Impact of the Double Tax Treaty between Switzerland and Argentina


With the conclusion of the ratification procedure, the Double Tax Treaty (DTT) between Switzerland and Argentina for the avoidance of double taxation with respect to taxes on income and on capital, completed in Bern on 20 March 2014, will enter into force on 27 November 2015. The convention will replace the provisional convention of 1997 that has been terminated by Argentina on 16 January 2012, and therefore ends the contract-free period. The rules under the treaty will be applicable starting from 01 January 2016, with the exception of source taxation for which relief can be claimed retroactive for 2015.[1]

Brief summary of the new convention

The convention primarily provides legal certainty and aims to avoid double taxation with respect to taxes on income and capital between Switzerland and Argentina. The new rules are comparable to the original convention from 1997, with a slight deterioration in favor of Argentina. The essential aspects of the treaty in particular with respect to the source taxation of dividends, interest and royalties are outlined below.


The provisions referring to dividend payments is in accordance with the one from the double tax convention of 1997. Article 10 paragraph 2 of the new treaty provides a limitation of the withholding tax to 10 per cent if the beneficial owner is a corporation (other than a partnership) which holds directly at least 25 per cent of the capital. In all other cases, the withholding tax is 15 per cent of the gross amount of the dividend payment, if the payment does not exceed the cumulated taxable profits of the company paying the dividends.[2] In the latter case, figure 9 letter b of the protocol provides a definitive tax of 35 per cent (so-called “Equalization Tax“) for which no relief is provided under the new convention.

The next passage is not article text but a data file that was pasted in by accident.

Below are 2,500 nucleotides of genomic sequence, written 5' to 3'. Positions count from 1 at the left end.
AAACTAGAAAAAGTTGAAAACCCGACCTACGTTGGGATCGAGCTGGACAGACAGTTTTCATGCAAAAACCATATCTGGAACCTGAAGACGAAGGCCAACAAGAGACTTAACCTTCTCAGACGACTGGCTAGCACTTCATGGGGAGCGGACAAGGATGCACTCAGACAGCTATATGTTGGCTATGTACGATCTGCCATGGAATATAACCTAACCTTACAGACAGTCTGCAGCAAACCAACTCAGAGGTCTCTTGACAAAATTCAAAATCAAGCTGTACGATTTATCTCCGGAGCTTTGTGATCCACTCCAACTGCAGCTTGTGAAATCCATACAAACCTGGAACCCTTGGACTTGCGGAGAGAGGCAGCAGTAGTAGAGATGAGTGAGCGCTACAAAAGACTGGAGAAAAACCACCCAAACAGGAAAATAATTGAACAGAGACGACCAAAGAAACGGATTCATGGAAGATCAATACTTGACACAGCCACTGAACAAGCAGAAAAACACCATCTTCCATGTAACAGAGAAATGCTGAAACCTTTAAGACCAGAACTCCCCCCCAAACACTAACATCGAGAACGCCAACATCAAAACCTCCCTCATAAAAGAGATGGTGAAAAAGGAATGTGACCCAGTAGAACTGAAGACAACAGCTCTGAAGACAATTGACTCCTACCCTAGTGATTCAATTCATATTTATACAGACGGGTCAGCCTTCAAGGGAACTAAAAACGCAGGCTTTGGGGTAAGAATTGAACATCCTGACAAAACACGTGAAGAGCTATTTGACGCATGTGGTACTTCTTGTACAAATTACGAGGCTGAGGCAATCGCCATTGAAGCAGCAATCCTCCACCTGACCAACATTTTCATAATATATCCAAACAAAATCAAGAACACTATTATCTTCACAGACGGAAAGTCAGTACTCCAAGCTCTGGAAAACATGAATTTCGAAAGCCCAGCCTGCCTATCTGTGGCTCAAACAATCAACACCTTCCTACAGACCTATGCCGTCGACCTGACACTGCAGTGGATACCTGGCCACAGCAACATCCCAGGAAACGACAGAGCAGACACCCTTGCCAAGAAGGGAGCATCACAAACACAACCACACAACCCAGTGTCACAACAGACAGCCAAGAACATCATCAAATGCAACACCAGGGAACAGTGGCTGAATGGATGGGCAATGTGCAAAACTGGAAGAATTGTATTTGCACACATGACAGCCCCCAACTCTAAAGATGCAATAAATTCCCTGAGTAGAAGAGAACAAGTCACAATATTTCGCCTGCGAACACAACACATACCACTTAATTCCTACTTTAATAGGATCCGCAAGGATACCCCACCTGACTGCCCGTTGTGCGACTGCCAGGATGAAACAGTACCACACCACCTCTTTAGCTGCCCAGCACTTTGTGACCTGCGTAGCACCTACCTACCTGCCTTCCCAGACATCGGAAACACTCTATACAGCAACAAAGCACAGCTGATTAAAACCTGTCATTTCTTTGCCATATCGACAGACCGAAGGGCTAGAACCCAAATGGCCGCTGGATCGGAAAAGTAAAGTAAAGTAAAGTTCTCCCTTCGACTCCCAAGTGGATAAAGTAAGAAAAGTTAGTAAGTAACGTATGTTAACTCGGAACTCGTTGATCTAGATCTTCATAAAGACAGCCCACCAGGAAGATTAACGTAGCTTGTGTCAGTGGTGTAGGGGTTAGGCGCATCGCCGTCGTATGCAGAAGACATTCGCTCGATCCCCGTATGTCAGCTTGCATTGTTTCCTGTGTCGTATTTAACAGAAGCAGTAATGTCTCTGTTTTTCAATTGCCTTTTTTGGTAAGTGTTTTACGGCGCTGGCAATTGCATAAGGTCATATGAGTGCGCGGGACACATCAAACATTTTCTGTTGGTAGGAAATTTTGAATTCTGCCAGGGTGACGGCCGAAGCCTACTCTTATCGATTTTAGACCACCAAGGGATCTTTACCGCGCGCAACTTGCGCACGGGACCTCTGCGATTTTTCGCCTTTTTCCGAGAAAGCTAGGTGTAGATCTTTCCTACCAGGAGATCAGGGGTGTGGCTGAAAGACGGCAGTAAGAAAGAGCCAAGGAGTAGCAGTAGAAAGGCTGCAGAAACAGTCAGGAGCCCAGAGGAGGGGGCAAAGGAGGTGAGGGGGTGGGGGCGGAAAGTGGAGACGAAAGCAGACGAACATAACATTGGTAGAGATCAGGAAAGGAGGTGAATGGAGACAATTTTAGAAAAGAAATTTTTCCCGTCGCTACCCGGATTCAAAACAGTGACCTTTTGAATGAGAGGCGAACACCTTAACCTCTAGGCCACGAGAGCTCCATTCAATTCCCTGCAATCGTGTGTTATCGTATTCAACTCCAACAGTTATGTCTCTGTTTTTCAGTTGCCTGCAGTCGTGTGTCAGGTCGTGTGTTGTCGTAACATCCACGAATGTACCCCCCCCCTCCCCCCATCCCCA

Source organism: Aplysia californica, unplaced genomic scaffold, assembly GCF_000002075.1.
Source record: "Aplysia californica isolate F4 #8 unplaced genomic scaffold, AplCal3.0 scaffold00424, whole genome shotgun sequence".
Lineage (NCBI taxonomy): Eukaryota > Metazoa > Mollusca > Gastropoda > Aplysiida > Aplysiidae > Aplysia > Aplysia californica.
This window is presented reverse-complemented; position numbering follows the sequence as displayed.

Article 11 paragraph 2 of the convention provides a limitation of the withholding tax to 12 per cent of the gross amount of the interest paid (exceptions apply under paragraph 3). Switzerland generally does not levy a withholding tax on interests paid on commercial loans. Under Argentinean law however, interest payments to a foreign resident are subject to withholding tax of 15.05 to 35 per cent, depending on their nature.[3]


Under Argentinean law, royalties paid to a foreign resident are subject to a withholding tax of on different rates, depending on their nature. According to Article 12 paragraph 2, the convention provides a limitation of the withholding tax to 3 to 15 per cent, in particular:[4]

  • (a) 3 per cent of the gross amount paid for the use of, or the right to use, news;